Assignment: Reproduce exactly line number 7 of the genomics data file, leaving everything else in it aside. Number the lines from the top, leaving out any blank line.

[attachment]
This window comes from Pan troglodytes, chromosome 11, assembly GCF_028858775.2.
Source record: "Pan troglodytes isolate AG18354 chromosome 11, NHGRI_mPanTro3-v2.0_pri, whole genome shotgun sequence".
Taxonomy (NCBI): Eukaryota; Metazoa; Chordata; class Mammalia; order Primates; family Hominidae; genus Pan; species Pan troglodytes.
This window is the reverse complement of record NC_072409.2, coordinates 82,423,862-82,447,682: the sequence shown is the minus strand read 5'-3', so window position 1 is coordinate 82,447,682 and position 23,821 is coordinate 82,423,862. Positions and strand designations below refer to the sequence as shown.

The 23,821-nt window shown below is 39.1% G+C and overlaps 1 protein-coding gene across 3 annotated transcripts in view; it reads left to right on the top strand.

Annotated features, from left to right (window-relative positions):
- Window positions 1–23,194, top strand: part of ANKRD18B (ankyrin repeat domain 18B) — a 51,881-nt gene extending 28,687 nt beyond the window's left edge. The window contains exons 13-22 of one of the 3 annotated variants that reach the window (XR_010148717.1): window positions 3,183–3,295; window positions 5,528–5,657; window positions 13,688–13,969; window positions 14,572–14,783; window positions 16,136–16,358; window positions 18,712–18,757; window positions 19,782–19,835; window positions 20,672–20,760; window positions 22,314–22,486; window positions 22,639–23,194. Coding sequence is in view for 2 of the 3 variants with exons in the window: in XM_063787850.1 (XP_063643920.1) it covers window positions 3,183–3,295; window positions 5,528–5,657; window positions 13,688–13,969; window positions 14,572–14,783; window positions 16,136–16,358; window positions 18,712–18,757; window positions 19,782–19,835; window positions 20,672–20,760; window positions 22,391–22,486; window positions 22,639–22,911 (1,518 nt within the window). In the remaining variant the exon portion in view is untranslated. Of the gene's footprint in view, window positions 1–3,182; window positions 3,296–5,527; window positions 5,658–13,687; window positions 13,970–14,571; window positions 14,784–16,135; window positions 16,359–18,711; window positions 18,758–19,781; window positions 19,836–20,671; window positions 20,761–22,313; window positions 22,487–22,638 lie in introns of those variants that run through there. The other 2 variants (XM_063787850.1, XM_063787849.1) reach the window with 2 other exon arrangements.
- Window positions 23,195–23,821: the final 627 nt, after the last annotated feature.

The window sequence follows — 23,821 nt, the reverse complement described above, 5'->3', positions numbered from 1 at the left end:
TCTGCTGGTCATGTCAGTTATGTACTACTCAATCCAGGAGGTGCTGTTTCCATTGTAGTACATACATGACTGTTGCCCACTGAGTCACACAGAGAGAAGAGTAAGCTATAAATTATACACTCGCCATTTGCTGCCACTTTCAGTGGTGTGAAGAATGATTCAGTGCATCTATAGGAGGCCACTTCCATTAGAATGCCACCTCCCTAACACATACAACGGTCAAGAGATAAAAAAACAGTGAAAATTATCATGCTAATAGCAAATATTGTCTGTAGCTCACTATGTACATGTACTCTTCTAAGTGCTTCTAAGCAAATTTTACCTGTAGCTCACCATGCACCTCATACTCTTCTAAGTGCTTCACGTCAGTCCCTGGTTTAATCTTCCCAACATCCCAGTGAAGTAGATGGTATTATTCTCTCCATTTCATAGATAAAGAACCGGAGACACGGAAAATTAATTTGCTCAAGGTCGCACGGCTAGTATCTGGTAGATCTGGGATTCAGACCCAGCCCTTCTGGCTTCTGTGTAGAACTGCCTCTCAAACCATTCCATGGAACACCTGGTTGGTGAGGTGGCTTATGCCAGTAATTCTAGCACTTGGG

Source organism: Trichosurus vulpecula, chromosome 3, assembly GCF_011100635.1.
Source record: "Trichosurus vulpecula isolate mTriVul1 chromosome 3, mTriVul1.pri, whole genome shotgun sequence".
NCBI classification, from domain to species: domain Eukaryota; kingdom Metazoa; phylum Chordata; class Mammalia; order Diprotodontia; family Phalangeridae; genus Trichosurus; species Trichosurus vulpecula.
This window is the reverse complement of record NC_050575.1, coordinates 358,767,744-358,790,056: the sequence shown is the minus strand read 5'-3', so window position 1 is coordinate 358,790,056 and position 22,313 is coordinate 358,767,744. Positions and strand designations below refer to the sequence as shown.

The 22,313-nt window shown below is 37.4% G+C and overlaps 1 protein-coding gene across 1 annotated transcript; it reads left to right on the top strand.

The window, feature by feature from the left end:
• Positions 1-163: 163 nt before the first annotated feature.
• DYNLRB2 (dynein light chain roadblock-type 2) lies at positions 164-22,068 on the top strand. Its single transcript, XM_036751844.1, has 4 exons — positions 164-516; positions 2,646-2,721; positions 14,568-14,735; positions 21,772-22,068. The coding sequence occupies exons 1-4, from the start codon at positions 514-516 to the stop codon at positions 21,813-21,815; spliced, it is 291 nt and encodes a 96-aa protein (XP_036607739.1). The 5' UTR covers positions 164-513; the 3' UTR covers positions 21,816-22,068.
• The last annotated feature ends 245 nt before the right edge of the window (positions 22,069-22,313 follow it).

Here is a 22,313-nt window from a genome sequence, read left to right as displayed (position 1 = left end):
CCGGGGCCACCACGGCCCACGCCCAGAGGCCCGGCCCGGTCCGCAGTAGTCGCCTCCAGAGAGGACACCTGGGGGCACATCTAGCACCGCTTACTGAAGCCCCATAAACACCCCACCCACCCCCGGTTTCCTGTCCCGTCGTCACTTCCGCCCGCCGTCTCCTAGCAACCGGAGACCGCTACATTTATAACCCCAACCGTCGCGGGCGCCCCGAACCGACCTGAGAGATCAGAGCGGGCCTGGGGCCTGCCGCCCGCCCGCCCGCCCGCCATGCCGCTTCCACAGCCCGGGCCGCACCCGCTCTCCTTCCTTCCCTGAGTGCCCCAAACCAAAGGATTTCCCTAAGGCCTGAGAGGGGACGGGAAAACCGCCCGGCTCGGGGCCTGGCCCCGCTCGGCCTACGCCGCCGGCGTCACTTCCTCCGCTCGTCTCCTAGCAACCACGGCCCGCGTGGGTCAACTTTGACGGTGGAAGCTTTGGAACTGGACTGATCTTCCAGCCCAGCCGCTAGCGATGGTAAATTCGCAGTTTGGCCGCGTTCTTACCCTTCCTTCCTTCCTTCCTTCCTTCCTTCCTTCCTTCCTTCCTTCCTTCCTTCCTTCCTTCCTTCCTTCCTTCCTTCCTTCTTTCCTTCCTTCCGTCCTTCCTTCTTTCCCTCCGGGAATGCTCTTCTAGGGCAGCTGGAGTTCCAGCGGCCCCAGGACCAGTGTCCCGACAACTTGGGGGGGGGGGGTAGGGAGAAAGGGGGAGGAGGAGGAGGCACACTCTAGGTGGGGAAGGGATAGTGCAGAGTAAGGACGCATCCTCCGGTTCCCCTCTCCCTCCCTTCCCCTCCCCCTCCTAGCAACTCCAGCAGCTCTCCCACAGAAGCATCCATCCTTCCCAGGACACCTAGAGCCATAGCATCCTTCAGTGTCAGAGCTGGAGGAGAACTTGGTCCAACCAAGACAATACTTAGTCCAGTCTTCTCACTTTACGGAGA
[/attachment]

- Window positions 1–23,194, top strand: part of ANKRD18B (ankyrin repeat domain 18B) — a 51,881-nt gene extending 28,687 nt beyond the window's left edge. The window contains exons 13-22 of one of the 3 annotated variants that reach the window (XR_010148717.1): window positions 3,183–3,295; window positions 5,528–5,657; window positions 13,688–13,969; window positions 14,572–14,783; window positions 16,136–16,358; window positions 18,712–18,757; window positions 19,782–19,835; window positions 20,672–20,760; window positions 22,314–22,486; window positions 22,639–23,194. Coding sequence is in view for 2 of the 3 variants with exons in the window: in XM_063787850.1 (XP_063643920.1) it covers window positions 3,183–3,295; window positions 5,528–5,657; window positions 13,688–13,969; window positions 14,572–14,783; window positions 16,136–16,358; window positions 18,712–18,757; window positions 19,782–19,835; window positions 20,672–20,760; window positions 22,391–22,486; window positions 22,639–22,911 (1,518 nt within the window). In the remaining variant the exon portion in view is untranslated. Of the gene's footprint in view, window positions 1–3,182; window positions 3,296–5,527; window positions 5,658–13,687; window positions 13,970–14,571; window positions 14,784–16,135; window positions 16,359–18,711; window positions 18,758–19,781; window positions 19,836–20,671; window positions 20,761–22,313; window positions 22,487–22,638 lie in introns of those variants that run through there. The other 2 variants (XM_063787850.1, XM_063787849.1) reach the window with 2 other exon arrangements.